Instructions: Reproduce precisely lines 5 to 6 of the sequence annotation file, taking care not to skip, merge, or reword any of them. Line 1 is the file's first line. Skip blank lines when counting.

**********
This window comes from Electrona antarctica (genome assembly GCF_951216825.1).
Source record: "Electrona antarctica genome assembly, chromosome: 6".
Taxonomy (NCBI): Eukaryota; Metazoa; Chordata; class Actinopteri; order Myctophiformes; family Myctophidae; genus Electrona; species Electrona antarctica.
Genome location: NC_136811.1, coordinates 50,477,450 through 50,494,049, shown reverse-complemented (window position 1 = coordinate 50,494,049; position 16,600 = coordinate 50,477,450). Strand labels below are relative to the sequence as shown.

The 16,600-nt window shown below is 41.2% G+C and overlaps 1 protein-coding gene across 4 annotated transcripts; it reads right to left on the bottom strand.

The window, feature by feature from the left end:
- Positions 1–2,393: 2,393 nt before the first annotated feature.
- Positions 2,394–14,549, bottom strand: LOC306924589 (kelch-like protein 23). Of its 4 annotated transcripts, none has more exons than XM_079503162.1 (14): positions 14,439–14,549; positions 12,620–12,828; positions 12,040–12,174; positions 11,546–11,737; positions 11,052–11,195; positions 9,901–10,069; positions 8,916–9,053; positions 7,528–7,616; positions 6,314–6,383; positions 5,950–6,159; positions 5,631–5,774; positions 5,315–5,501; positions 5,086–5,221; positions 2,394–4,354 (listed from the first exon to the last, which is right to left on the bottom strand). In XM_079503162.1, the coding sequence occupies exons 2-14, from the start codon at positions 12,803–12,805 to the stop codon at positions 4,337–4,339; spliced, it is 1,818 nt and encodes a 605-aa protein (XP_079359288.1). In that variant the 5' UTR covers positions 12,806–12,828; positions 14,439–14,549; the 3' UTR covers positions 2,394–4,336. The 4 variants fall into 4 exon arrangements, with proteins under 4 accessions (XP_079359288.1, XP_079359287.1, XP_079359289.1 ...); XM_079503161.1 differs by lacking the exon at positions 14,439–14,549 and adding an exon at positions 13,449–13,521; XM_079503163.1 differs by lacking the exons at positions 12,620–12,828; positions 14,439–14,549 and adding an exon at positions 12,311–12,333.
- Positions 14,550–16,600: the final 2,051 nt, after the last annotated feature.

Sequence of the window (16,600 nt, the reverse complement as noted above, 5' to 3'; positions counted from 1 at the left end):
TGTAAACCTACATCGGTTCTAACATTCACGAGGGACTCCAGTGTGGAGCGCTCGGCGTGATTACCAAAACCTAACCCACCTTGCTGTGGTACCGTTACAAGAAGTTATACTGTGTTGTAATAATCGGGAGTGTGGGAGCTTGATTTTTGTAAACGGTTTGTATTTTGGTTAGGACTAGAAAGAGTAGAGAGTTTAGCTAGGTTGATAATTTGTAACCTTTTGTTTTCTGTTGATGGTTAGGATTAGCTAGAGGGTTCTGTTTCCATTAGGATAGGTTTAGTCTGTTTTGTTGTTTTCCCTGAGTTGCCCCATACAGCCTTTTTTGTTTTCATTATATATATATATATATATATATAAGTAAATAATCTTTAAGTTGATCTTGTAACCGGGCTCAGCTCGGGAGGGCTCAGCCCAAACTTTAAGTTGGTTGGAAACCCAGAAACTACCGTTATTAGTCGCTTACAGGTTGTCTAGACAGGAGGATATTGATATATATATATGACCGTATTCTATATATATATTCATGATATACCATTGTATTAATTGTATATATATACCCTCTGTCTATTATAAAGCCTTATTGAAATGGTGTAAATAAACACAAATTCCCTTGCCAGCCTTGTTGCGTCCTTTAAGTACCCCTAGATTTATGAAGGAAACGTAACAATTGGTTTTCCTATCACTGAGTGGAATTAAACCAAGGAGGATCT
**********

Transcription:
The 16,600-nt window shown below is 41.2% G+C and overlaps 1 protein-coding gene across 4 annotated transcripts; it reads right to left on the bottom strand.

The window, feature by feature from the left end: